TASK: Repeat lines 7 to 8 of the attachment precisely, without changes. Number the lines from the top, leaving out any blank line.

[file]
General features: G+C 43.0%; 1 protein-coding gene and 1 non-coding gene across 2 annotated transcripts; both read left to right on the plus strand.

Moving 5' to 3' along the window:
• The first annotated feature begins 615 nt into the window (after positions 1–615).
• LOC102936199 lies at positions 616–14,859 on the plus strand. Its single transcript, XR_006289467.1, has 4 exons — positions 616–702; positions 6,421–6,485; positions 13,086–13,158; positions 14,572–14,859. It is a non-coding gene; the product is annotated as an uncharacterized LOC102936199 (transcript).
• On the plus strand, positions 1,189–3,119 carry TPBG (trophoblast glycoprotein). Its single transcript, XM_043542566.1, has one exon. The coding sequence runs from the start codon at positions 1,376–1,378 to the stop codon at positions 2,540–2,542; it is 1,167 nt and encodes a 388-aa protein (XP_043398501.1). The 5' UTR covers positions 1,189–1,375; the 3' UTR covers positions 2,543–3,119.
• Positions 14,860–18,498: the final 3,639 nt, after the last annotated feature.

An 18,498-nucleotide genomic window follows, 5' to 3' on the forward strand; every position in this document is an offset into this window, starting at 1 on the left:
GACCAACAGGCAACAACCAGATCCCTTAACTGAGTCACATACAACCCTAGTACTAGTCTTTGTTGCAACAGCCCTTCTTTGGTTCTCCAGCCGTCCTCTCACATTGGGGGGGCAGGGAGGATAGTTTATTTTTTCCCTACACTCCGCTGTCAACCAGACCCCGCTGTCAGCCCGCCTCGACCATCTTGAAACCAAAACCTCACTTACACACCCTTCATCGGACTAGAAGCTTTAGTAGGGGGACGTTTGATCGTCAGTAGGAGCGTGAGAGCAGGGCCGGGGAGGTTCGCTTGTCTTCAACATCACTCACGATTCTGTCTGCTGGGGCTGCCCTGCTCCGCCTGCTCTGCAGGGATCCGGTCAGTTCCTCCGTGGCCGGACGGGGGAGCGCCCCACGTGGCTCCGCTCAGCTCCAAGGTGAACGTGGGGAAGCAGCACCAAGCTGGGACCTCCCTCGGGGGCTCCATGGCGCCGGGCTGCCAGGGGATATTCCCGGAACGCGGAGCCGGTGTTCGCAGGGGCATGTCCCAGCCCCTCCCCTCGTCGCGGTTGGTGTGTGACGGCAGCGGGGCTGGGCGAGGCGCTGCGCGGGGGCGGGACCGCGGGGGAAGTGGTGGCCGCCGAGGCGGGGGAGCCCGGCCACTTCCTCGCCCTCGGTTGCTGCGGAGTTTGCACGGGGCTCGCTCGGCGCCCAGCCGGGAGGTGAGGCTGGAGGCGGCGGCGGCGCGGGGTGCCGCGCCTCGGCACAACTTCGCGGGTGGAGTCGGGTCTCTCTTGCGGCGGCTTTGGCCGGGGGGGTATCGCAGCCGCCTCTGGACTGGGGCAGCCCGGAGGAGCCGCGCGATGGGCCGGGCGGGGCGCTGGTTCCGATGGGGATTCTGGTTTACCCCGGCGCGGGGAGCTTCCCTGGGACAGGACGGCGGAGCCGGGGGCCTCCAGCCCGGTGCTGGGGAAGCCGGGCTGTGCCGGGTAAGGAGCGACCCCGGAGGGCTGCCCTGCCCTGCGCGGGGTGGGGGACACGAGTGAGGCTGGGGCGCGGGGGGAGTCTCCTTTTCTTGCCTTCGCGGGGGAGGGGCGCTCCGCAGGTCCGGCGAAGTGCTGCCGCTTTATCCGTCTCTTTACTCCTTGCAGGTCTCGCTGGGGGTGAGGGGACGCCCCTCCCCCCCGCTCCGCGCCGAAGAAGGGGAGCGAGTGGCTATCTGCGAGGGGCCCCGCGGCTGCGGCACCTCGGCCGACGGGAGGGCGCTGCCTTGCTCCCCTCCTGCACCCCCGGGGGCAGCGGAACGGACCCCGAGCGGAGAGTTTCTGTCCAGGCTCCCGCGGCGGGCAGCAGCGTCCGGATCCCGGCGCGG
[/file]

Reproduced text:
An 18,498-nucleotide genomic window follows, 5' to 3' on the forward strand; every position in this document is an offset into this window, starting at 1 on the left:
GACCAACAGGCAACAACCAGATCCCTTAACTGAGTCACATACAACCCTAGTACTAGTCTTTGTTGCAACAGCCCTTCTTTGGTTCTCCAGCCGTCCTCTCACATTGGGGGGGCAGGGAGGATAGTTTATTTTTTCCCTACACTCCGCTGTCAACCAGACCCCGCTGTCAGCCCGCCTCGACCATCTTGAAACCAAAACCTCACTTACACACCCTTCATCGGACTAGAAGCTTTAGTAGGGGGACGTTTGATCGTCAGTAGGAGCGTGAGAGCAGGGCCGGGGAGGTTCGCTTGTCTTCAACATCACTCACGATTCTGTCTGCTGGGGCTGCCCTGCTCCGCCTGCTCTGCAGGGATCCGGTCAGTTCCTCCGTGGCCGGACGGGGGAGCGCCCCACGTGGCTCCGCTCAGCTCCAAGGTGAACGTGGGGAAGCAGCACCAAGCTGGGACCTCCCTCGGGGGCTCCATGGCGCCGGGCTGCCAGGGGATATTCCCGGAACGCGGAGCCGGTGTTCGCAGGGGCATGTCCCAGCCCCTCCCCTCGTCGCGGTTGGTGTGTGACGGCAGCGGGGCTGGGCGAGGCGCTGCGCGGGGGCGGGACCGCGGGGGAAGTGGTGGCCGCCGAGGCGGGGGAGCCCGGCCACTTCCTCGCCCTCGGTTGCTGCGGAGTTTGCACGGGGCTCGCTCGGCGCCCAGCCGGGAGGTGAGGCTGGAGGCGGCGGCGGCGCGGGGTGCCGCGCCTCGGCACAACTTCGCGGGTGGAGTCGGGTCTCTCTTGCGGCGGCTTTGGCCGGGGGGGTATCGCAGCCGCCTCTGGACTGGGGCAGCCCGGAGGAGCCGCGCGATGGGCCGGGCGGGGCGCTGGTTCCGATGGGGATTCTGGTTTACCCCGGCGCGGGGAGCTTCCCTGGGACAGGACGGCGGAGCCGGGGGCCTCCAGCCCGGTGCTGGGGAAGCCGGGCTGTGCCGGGTAAGGAGCGACCCCGGAGGGCTGCCCTGCCCTGCGCGGGGTGGGGGACACGAGTGAGGCTGGGGCGCGGGGGGAGTCTCCTTTTCTTGCCTTCGCGGGGGAGGGGCGCTCCGCAGGTCCGGCGAAGTGCTGCCGCTTTATCCGTCTCTTTACTCCTTGCAGGTCTCGCTGGGGGTGAGGGGACGCCCCTCCCCCCCGCTCCGCGCCGAAGAAGGGGAGCGAGTGGCTATCTGCGAGGGGCCCCGCGGCTGCGGCACCTCGGCCGACGGGAGGGCGCTGCCTTGCTCCCCTCCTGCACCCCCGGGGGCAGCGGAACGGACCCCGAGCGGAGAGTTTCTGTCCAGGCTCCCGCGGCGGGCAGCAGCGTCCGGATCCCGGCGCGG